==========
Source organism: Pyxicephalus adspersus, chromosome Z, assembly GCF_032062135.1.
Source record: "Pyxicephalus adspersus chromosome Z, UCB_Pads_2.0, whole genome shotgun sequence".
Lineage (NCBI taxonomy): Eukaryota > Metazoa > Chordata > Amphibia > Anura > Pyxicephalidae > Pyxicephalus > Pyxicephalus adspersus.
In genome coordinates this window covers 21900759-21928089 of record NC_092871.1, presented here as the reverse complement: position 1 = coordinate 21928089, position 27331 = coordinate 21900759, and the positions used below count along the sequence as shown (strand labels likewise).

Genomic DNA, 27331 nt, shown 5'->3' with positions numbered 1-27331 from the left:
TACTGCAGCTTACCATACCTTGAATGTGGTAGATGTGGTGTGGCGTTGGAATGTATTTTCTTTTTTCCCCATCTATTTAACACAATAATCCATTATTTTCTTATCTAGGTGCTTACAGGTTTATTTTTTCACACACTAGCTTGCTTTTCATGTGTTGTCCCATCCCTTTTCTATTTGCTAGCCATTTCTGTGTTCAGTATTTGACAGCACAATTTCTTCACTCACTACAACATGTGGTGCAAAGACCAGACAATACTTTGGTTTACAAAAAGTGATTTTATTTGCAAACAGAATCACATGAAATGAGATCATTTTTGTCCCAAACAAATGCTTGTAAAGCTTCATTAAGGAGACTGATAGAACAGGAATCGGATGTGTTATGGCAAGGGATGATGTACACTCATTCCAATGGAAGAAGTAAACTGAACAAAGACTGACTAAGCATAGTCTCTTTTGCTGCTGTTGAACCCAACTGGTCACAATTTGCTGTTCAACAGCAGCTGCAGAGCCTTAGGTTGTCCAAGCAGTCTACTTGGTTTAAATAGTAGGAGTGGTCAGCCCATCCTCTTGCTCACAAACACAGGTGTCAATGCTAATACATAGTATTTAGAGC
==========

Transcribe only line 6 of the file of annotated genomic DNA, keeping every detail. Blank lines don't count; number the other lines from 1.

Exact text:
TACTGCAGCTTACCATACCTTGAATGTGGTAGATGTGGTGTGGCGTTGGAATGTATTTTCTTTTTTCCCCATCTATTTAACACAATAATCCATTATTTTCTTATCTAGGTGCTTACAGGTTTATTTTTTCACACACTAGCTTGCTTTTCATGTGTTGTCCCATCCCTTTTCTATTTGCTAGCCATTTCTGTGTTCAGTATTTGACAGCACAATTTCTTCACTCACTACAACATGTGGTGCAAAGACCAGACAATACTTTGGTTTACAAAAAGTGATTTTATTTGCAAACAGAATCACATGAAATGAGATCATTTTTGTCCCAAACAAATGCTTGTAAAGCTTCATTAAGGAGACTGATAGAACAGGAATCGGATGTGTTATGGCAAGGGATGATGTACACTCATTCCAATGGAAGAAGTAAACTGAACAAAGACTGACTAAGCATAGTCTCTTTTGCTGCTGTTGAACCCAACTGGTCACAATTTGCTGTTCAACAGCAGCTGCAGAGCCTTAGGTTGTCCAAGCAGTCTACTTGGTTTAAATAGTAGGAGTGGTCAGCCCATCCTCTTGCTCACAAACACAGGTGTCAATGCTAATACATAGTATTTAGAGC